In 2010, the Roanoke Children’s Theatre, some area educators and mental health advocates put their heads together on ways they could raise the issue of bullying among Roanoke Valley schoolchildren. The result was a play, “The Secret Life of Girls,” that was shown to every sixth-grader in the valley.
That initiative ended up listed on the White House’s website as one of many positive programs by communities concerned about their youth. So the locals did it again on another issue for ninth-graders in 2011, underage drinking. That play was titled “Wrecked.”
They’re back this year with another subject that’s even more daunting: teen depression and suicide. The curtain has already risen on performances of “Eric & Elliott,” for 2,500 eighth-grade students Roanoke, Roanoke County and Salem. Performances for adults begin Thursday.
The playbill lists the story as about hope and healing and the warning signs of depression. Pat Wilhelms, artistic director for the Roanoke Children’s Theatre, described the plot of the one-hour, one-act play as: “A son who commits suicide comes back to help his mother and brother cope.”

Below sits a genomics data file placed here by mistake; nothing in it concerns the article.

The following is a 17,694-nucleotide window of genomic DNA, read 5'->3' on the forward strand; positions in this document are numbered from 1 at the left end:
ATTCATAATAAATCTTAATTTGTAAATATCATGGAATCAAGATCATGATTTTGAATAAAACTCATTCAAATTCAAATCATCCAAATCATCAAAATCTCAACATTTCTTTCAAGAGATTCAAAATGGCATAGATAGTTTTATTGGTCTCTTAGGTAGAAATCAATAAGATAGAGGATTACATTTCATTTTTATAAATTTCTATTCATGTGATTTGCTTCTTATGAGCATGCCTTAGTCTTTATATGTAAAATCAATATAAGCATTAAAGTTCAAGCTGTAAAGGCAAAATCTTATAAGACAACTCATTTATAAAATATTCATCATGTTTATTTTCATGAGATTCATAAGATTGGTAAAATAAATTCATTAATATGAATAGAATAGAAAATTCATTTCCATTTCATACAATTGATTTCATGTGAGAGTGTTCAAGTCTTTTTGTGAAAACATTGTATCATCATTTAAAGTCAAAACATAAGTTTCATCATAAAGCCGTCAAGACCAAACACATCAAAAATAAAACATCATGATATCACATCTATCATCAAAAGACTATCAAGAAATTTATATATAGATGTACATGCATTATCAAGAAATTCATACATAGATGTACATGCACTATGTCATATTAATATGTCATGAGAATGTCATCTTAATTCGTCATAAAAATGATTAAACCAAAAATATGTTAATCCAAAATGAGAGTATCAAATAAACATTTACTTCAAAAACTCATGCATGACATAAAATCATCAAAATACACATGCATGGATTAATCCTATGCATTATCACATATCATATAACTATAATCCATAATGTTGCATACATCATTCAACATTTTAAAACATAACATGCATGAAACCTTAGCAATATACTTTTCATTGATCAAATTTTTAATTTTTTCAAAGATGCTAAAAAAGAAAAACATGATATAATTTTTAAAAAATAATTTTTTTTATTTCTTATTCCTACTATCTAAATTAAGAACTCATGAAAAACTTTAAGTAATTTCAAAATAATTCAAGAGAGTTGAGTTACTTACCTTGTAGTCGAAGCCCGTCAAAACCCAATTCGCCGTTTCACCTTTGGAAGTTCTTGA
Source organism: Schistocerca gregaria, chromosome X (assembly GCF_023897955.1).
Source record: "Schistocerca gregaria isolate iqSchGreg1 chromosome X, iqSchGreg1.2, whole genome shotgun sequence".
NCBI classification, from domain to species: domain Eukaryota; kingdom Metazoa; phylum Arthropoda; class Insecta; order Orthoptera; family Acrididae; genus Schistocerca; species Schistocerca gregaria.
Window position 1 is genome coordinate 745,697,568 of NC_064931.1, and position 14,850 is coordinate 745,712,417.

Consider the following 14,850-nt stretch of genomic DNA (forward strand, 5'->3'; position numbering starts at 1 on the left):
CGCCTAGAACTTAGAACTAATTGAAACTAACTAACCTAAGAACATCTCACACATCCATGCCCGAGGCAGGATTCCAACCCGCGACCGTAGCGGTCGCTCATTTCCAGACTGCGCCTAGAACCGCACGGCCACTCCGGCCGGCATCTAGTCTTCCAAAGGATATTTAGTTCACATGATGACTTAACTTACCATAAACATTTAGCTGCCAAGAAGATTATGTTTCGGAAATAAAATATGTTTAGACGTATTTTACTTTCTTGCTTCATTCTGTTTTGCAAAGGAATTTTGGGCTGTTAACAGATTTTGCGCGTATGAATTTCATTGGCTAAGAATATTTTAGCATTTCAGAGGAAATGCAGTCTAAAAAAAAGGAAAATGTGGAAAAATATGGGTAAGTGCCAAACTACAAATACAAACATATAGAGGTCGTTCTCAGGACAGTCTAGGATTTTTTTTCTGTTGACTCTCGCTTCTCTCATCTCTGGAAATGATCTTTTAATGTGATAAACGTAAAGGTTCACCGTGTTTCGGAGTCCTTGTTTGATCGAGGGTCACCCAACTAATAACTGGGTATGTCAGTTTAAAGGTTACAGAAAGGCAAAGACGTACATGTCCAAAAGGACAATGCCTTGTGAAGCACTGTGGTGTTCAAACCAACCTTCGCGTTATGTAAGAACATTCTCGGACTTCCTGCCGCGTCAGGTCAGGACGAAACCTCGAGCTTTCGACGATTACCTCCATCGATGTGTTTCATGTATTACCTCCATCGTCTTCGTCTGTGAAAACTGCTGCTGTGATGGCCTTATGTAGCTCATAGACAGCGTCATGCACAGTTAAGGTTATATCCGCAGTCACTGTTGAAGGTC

Though the topic sounds unbelievably sad, the play by Dwayne Hartford has been lauded in Congress as inspiring and empowering.
“Obviously, these are very heavy topics,” said Hallie Carr, director of guidance for Roanoke City Schools. “Our goal is to let students know that feeling sad is not an uncommon experience. But if it interferes with their normal lives in school, outside of school . . . it could be something serious.”
If you believe this is an insubstantial issue, consider: In the 2012 Youth Risk Behavior Survey, a little more than 25 percent of high school students surveyed in Roanoke, Roanoke County, Salem and Botetourt and Craig counties answered “yes” when asked if they experienced feelings of sadness and hopelessness almost every day.
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